Just because someone doesn’t have a smartphone doesn’t mean she doesn’t need shampoo.
But reaching her with the right message on mobile is a knotty challenge, as P&G Indonesia learned while developing a media plan to promote the launch of a new anti-dandruff shampoo from Pantene.
Indonesia is a nation comprised of thousands of islands with a large rural population and smartphone penetration of just 20%.
Because mobile audiences in Indonesia are so fragmented, marketers usually turn to television when they want reach. Ninety-six percent of Indonesians tune in to TV at least once a week.
But P&G wanted to get targeted with its message, said Berlian Dewirani, the brand’s Indonesian media manager, “so we could reach as many people as possible at one time but also be really efficient about it.”
The problem was that Dewirani and her team didn’t have the data to segment users by smartphone type. It would be a waste of time and money to send rich media creative to feature phones, and a lost opportunity to send SMS messages to people with smartphones.
Telcos, though, know exactly what type of handset their subscribers use, and they also have a lot of other data points that could be used for targeting, including average revenue per user (ARPU), which is a fairly accurate proxy for socioeconomic class and a good predictor for how much someone is likely willing to spend on products in future.
And so P&G and its media agency, Mediacom, partnered with Out There Media, a Vienna-based ad platform that helps regional carriers monetize their subscriber data.
Out There Media targeted 25 million females ages 15-55 across Indonesia with messaging and creative that varied depending on their phone type, ARPU, data plan and whether they lived in a small village or a large city.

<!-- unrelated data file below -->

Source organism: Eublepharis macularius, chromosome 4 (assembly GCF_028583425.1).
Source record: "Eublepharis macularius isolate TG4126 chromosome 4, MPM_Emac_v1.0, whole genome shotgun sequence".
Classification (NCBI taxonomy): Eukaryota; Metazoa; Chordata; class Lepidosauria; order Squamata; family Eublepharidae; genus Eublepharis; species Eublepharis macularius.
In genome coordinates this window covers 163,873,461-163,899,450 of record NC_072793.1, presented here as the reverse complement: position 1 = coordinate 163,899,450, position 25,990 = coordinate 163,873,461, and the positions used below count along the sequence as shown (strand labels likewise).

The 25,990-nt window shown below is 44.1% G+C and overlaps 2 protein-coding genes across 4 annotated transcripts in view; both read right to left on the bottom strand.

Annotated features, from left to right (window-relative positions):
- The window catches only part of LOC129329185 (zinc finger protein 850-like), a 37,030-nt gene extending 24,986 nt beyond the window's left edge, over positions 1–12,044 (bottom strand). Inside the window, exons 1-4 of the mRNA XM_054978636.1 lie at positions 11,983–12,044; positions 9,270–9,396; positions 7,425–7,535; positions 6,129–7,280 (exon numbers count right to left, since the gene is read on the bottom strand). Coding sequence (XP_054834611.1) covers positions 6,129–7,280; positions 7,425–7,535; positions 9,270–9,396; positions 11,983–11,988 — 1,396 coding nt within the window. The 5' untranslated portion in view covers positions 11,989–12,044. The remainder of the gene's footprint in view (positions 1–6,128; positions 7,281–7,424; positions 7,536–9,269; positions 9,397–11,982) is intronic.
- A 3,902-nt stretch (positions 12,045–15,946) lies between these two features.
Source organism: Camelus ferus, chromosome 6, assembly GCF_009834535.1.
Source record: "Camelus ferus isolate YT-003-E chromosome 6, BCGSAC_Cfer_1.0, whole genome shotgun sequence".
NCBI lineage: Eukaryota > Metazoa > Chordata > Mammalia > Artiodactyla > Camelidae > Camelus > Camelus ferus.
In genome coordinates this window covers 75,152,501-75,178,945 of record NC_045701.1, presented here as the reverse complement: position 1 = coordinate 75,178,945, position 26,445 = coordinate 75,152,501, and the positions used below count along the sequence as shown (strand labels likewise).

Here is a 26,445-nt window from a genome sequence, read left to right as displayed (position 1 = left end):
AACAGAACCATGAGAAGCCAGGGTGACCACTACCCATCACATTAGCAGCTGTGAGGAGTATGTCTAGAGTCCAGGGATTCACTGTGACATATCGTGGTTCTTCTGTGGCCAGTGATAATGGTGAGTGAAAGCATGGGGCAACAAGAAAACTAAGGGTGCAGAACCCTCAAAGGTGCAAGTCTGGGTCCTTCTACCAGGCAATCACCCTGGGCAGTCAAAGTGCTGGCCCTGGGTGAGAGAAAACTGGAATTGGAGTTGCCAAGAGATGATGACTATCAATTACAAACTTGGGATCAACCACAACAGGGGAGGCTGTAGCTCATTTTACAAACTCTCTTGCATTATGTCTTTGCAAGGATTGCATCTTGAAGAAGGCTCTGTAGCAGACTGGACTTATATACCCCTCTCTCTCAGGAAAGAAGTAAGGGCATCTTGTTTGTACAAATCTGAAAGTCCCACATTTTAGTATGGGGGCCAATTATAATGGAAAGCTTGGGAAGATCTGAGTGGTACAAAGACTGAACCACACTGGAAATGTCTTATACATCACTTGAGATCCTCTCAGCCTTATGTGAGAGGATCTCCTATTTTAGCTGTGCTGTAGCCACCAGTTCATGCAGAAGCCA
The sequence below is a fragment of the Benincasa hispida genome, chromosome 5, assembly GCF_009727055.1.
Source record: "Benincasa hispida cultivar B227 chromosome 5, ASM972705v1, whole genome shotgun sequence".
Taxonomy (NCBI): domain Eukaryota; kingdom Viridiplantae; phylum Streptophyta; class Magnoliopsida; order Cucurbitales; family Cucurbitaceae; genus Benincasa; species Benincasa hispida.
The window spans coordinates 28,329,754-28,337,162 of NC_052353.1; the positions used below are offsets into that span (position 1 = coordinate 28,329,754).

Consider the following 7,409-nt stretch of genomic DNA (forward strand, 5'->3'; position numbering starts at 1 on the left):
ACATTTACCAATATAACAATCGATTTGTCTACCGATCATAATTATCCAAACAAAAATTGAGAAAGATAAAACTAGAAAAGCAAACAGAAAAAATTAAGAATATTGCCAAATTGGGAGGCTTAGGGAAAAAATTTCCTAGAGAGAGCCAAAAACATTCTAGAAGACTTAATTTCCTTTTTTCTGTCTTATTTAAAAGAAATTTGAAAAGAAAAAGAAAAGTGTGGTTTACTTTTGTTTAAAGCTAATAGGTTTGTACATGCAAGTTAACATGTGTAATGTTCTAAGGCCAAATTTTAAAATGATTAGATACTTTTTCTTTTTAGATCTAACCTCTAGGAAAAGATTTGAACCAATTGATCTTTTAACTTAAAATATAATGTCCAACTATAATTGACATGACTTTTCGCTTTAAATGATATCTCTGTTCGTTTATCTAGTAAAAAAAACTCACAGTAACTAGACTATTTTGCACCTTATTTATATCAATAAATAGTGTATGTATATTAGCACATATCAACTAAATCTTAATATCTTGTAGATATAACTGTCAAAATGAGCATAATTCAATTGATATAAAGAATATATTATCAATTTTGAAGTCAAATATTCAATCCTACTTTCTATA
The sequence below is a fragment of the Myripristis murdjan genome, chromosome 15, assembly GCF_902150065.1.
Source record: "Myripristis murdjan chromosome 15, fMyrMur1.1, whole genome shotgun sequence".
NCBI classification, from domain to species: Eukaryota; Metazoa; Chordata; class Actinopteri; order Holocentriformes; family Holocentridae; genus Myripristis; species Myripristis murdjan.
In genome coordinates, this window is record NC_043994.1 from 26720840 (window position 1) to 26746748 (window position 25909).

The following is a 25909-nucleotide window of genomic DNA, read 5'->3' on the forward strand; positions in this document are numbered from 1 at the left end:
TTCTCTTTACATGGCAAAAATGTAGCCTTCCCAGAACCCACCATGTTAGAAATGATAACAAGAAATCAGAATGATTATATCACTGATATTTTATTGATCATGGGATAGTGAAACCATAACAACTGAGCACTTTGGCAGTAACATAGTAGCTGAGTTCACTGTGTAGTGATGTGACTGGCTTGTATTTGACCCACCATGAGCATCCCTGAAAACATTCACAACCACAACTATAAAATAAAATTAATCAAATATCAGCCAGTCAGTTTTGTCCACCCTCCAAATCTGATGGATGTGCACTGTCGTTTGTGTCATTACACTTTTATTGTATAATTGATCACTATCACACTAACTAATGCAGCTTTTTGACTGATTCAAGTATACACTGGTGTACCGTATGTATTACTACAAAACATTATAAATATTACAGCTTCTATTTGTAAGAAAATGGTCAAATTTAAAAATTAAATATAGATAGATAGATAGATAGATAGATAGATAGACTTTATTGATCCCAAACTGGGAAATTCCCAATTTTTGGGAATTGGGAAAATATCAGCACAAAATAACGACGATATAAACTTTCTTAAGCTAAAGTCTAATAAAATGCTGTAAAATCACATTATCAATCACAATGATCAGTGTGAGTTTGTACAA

“This made it easy to deliver different assets to specific devices,” Dewirani said. “For high-end smartphone users with high ARPU, we could provide a video with a link, for smartphones with low to medium ARPU we pushed banner ads and, for feature phones, it was something as simple as a text message.”
The end result was “micro-targeting at scale,” said Out There Media CEO Kerstin Trikalitis.
“If I’m P&G, I want to reach all women, whether they’re rich or poor, rural or urban,” she said. “A housewife with five children in a rural village without an internet connection is as much a potential customer for this shampoo as someone who lives in a city and has a smartphone.”
The message clickthrough rate for the campaign was 3.1%, well above the average industry benchmark of around 0.5%. Pantene also saw a 4% increase in market share across Indonesia. According to Dewirani, the cost-per-click and cost-per-engagement rates came in below what P&G is used to seeing.
The creative was important, but the campaign’s success was founded on reliable data, Trikalitis said.
“This isn’t probabilistic cookie-based data that we’re talking about,” she said. “Telco data is deterministic. Carriers know where someone lives, when they move and how much they’re likely to spend – but, more importantly, they know that this data is accurate.”